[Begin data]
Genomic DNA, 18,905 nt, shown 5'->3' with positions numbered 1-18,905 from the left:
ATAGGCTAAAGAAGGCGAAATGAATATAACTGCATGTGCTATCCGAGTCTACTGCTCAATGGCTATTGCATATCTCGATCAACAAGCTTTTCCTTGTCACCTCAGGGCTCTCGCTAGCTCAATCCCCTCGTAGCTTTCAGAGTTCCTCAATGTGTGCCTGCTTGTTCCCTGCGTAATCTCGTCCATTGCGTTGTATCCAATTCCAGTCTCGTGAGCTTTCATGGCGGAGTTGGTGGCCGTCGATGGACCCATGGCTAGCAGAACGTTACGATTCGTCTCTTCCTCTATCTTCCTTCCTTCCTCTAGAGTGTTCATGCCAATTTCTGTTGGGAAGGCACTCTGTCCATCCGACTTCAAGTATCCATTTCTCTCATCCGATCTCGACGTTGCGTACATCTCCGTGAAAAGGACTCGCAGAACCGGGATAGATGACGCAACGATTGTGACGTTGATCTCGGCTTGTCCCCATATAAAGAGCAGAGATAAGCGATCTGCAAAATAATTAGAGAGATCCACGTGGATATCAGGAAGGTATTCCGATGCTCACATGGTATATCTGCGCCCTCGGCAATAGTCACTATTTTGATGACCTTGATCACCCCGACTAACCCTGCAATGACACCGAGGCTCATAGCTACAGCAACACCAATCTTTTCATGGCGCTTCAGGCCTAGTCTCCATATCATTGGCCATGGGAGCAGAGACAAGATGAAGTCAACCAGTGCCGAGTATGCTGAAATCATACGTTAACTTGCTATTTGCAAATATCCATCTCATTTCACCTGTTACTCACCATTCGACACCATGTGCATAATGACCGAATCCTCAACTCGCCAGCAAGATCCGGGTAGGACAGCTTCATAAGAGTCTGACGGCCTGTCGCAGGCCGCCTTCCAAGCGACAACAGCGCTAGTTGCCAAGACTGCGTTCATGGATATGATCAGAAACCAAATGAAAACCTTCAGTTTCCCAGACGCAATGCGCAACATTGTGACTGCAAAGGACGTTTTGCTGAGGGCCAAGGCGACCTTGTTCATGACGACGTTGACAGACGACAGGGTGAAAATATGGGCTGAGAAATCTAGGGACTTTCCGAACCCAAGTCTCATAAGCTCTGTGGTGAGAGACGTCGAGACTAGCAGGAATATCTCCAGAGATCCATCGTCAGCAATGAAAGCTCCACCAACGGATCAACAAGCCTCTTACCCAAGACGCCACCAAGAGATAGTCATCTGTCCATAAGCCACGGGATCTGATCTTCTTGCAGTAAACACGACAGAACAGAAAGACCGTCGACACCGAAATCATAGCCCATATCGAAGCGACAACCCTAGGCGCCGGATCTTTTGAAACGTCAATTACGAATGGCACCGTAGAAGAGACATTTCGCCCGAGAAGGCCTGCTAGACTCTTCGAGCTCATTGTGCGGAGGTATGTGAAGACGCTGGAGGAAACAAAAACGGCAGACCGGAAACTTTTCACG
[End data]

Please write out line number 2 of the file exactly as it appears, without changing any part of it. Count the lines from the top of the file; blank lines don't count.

ATAGGCTAAAGAAGGCGAAATGAATATAACTGCATGTGCTATCCGAGTCTACTGCTCAATGGCTATTGCATATCTCGATCAACAAGCTTTTCCTTGTCACCTCAGGGCTCTCGCTAGCTCAATCCCCTCGTAGCTTTCAGAGTTCCTCAATGTGTGCCTGCTTGTTCCCTGCGTAATCTCGTCCATTGCGTTGTATCCAATTCCAGTCTCGTGAGCTTTCATGGCGGAGTTGGTGGCCGTCGATGGACCCATGGCTAGCAGAACGTTACGATTCGTCTCTTCCTCTATCTTCCTTCCTTCCTCTAGAGTGTTCATGCCAATTTCTGTTGGGAAGGCACTCTGTCCATCCGACTTCAAGTATCCATTTCTCTCATCCGATCTCGACGTTGCGTACATCTCCGTGAAAAGGACTCGCAGAACCGGGATAGATGACGCAACGATTGTGACGTTGATCTCGGCTTGTCCCCATATAAAGAGCAGAGATAAGCGATCTGCAAAATAATTAGAGAGATCCACGTGGATATCAGGAAGGTATTCCGATGCTCACATGGTATATCTGCGCCCTCGGCAATAGTCACTATTTTGATGACCTTGATCACCCCGACTAACCCTGCAATGACACCGAGGCTCATAGCTACAGCAACACCAATCTTTTCATGGCGCTTCAGGCCTAGTCTCCATATCATTGGCCATGGGAGCAGAGACAAGATGAAGTCAACCAGTGCCGAGTATGCTGAAATCATACGTTAACTTGCTATTTGCAAATATCCATCTCATTTCACCTGTTACTCACCATTCGACACCATGTGCATAATGACCGAATCCTCAACTCGCCAGCAAGATCCGGGTAGGACAGCTTCATAAGAGTCTGACGGCCTGTCGCAGGCCGCCTTCCAAGCGACAACAGCGCTAGTTGCCAAGACTGCGTTCATGGATATGATCAGAAACCAAATGAAAACCTTCAGTTTCCCAGACGCAATGCGCAACATTGTGACTGCAAAGGACGTTTTGCTGAGGGCCAAGGCGACCTTGTTCATGACGACGTTGACAGACGACAGGGTGAAAATATGGGCTGAGAAATCTAGGGACTTTCCGAACCCAAGTCTCATAAGCTCTGTGGTGAGAGACGTCGAGACTAGCAGGAATATCTCCAGAGATCCATCGTCAGCAATGAAAGCTCCACCAACGGATCAACAAGCCTCTTACCCAAGACGCCACCAAGAGATAGTCATCTGTCCATAAGCCACGGGATCTGATCTTCTTGCAGTAAACACGACAGAACAGAAAGACCGTCGACACCGAAATCATAGCCCATATCGAAGCGACAACCCTAGGCGCCGGATCTTTTGAAACGTCAATTACGAATGGCACCGTAGAAGAGACATTTCGCCCGAGAAGGCCTGCTAGACTCTTCGAGCTCATTGTGCGGAGGTATGTGAAGACGCTGGAGGAAACAAAAACGGCAGACCGGAAACTTTTCACG